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Charlotte: Did you once say you had parties on the ships?
Bertha: Oh yes, you brought me back to that, Charlotte. Well, the men got to know the minister and his wife. The manse was further along, the church and the manse were together. And they were very friendly and the minister and his wife were putting on the Christmas party for the Sunday School children and the schoolchildren, which they had every year in the manse. And of course I was a bit older than the rest of them, I was maybe about 17 then and the minister's wife always wanted me to come and help with the parties. Well, I was there and we had a lovely party and then afterwards everybody who had been there was invited to come off to the tanker and they would give us a party afterwards.
Charlotte: Another party?
Bertha: The men in the ship invited us back to the ship, all the children and the minister and his wife and us who had been working, you see? I can’t remember, maybe one or two of the officers had been to see us at the party, I forget. But anyway, I remember going off in the little boats, they had these small boats which serviced the ships and they come up to the pier. So we all went quite happily aboard the tanker and we had a marvellous day because they had chutes for the bairns to slide on and games. They’d made enormous jellies and cakes and they were so kind! I remember they took the older ones, me included, around the ship and down to see them fuelling the big furnaces, where the firemen were down in the bottom of the ship. And we had a lovely time. But it wouldn’t have been very fine if the Germans had come across! That was before the bombing started.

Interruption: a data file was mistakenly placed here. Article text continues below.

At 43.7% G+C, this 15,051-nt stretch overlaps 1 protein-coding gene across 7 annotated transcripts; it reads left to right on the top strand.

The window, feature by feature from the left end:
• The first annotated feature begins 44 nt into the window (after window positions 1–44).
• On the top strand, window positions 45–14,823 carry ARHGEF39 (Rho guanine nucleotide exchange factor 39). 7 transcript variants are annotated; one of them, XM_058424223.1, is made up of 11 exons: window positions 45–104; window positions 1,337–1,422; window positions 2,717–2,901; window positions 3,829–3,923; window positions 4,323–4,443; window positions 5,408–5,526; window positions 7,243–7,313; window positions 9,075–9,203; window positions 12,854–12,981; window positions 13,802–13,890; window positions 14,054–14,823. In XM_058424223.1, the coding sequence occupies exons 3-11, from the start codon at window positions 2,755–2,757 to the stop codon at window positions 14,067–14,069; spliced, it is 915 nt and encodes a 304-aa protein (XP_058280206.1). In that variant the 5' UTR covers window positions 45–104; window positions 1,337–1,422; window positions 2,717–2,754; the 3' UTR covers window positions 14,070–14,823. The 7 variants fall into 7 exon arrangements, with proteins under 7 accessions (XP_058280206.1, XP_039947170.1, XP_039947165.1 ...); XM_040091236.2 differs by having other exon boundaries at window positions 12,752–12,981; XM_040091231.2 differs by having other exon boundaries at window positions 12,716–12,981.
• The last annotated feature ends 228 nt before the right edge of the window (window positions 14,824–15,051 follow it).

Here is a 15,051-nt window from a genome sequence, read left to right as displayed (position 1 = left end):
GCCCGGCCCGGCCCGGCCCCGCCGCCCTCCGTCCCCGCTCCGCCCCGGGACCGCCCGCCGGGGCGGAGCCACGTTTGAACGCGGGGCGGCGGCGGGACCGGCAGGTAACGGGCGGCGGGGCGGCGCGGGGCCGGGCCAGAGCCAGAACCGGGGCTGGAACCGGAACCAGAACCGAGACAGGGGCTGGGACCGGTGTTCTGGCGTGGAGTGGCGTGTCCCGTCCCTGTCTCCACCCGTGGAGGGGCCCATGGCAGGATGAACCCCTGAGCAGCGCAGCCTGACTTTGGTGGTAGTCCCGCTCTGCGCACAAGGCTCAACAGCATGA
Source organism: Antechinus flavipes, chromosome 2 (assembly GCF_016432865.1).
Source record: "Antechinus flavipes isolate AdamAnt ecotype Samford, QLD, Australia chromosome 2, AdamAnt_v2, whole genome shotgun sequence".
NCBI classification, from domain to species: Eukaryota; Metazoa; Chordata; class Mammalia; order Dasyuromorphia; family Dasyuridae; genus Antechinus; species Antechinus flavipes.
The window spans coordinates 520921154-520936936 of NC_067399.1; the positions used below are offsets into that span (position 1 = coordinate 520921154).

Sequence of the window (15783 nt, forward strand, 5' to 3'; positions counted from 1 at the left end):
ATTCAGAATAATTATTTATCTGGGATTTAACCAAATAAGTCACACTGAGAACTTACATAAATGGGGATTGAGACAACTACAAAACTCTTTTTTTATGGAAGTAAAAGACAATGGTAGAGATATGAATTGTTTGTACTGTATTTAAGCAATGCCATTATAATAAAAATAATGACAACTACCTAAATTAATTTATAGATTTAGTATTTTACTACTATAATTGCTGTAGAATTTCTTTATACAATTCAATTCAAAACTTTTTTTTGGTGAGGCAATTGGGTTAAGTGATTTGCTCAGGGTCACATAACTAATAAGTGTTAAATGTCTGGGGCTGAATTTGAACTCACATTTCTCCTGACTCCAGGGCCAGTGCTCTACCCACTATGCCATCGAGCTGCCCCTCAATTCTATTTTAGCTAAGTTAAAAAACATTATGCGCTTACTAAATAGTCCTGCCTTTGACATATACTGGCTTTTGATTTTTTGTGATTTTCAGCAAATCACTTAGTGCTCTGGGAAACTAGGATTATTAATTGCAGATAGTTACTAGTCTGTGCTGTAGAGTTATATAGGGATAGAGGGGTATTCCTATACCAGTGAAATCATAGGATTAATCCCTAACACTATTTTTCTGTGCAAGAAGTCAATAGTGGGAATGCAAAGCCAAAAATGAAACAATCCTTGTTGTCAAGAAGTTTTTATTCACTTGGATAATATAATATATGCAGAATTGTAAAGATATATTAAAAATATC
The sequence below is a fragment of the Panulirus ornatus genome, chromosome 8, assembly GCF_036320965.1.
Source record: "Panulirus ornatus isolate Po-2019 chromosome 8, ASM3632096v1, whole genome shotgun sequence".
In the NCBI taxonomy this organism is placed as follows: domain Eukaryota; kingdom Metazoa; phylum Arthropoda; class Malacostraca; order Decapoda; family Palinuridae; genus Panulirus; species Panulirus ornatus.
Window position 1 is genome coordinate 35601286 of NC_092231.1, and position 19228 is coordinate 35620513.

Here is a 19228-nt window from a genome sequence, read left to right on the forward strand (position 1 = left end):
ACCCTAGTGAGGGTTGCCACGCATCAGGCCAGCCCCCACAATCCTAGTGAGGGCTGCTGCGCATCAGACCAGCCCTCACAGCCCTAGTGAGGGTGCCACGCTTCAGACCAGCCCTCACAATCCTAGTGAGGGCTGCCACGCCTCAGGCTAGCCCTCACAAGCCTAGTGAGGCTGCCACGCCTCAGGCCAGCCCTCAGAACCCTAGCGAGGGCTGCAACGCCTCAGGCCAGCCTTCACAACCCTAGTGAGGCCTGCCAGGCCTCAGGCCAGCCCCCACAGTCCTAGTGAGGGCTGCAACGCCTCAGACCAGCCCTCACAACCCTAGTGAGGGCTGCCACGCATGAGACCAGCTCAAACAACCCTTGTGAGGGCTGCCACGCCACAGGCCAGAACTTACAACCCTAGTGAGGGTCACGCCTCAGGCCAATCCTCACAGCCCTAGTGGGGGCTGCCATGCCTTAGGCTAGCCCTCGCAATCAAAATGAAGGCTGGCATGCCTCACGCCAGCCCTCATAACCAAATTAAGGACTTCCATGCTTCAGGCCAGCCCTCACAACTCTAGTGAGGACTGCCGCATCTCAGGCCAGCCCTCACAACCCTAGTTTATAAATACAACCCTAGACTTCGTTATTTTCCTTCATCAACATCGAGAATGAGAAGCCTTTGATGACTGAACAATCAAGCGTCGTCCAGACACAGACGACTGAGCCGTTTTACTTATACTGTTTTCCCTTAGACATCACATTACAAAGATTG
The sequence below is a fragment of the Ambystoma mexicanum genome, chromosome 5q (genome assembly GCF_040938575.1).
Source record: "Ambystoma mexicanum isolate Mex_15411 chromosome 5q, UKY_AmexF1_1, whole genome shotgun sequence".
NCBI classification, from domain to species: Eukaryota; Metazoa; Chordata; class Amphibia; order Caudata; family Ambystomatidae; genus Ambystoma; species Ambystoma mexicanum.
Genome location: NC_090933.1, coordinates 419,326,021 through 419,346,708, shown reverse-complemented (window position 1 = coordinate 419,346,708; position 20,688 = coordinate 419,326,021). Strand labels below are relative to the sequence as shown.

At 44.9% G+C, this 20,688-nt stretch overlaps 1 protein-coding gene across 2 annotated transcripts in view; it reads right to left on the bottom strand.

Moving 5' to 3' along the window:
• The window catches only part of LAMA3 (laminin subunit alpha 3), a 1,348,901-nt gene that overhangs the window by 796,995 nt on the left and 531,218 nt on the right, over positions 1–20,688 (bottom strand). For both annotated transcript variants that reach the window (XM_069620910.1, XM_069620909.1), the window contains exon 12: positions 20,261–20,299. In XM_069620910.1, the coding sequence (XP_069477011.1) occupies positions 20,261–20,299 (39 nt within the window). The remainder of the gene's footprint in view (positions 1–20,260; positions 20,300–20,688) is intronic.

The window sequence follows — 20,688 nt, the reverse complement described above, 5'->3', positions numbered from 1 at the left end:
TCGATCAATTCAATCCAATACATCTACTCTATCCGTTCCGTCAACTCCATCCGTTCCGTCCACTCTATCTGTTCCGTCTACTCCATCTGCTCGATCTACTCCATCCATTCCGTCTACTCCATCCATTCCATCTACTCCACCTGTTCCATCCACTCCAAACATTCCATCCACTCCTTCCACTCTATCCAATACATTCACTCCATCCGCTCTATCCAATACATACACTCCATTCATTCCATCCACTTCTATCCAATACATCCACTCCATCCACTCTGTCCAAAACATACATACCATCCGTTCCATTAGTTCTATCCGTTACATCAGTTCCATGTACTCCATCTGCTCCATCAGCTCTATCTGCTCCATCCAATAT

Charlotte: Did you have enough food to eat?
Bertha: Well, we just had the normal rations. My mother and I stopped taking sugar in our tea and we saved it. We had hens so we had our own hens’ eggs, cattle and sheep, butter and milk and things, you know. And there was plenty of flour at that time and oatmeal, but later on that was all rationed as well which made it more difficult. But the minister and his wife were marvellous bakers, they could both bake.
Charlotte: The man as well as the woman?
Bertha: Yes, he used to do pastry. She always had these meat pastry pies you know, and she baked a great big Christmas cake with sponges and layers with cream between it. It likely wasn’t as usual as the normal ones in peace time, but we always were there every Christmas.
Charlotte: Did you make your own butter?
Bertha: Yes, we had a churn for the cream to be made into butter. But I learned as a child to bake, with my mother. Anyway, to get back to the war time, the first bombs had been dropped and the Germans had been lost in the sea, poor boys.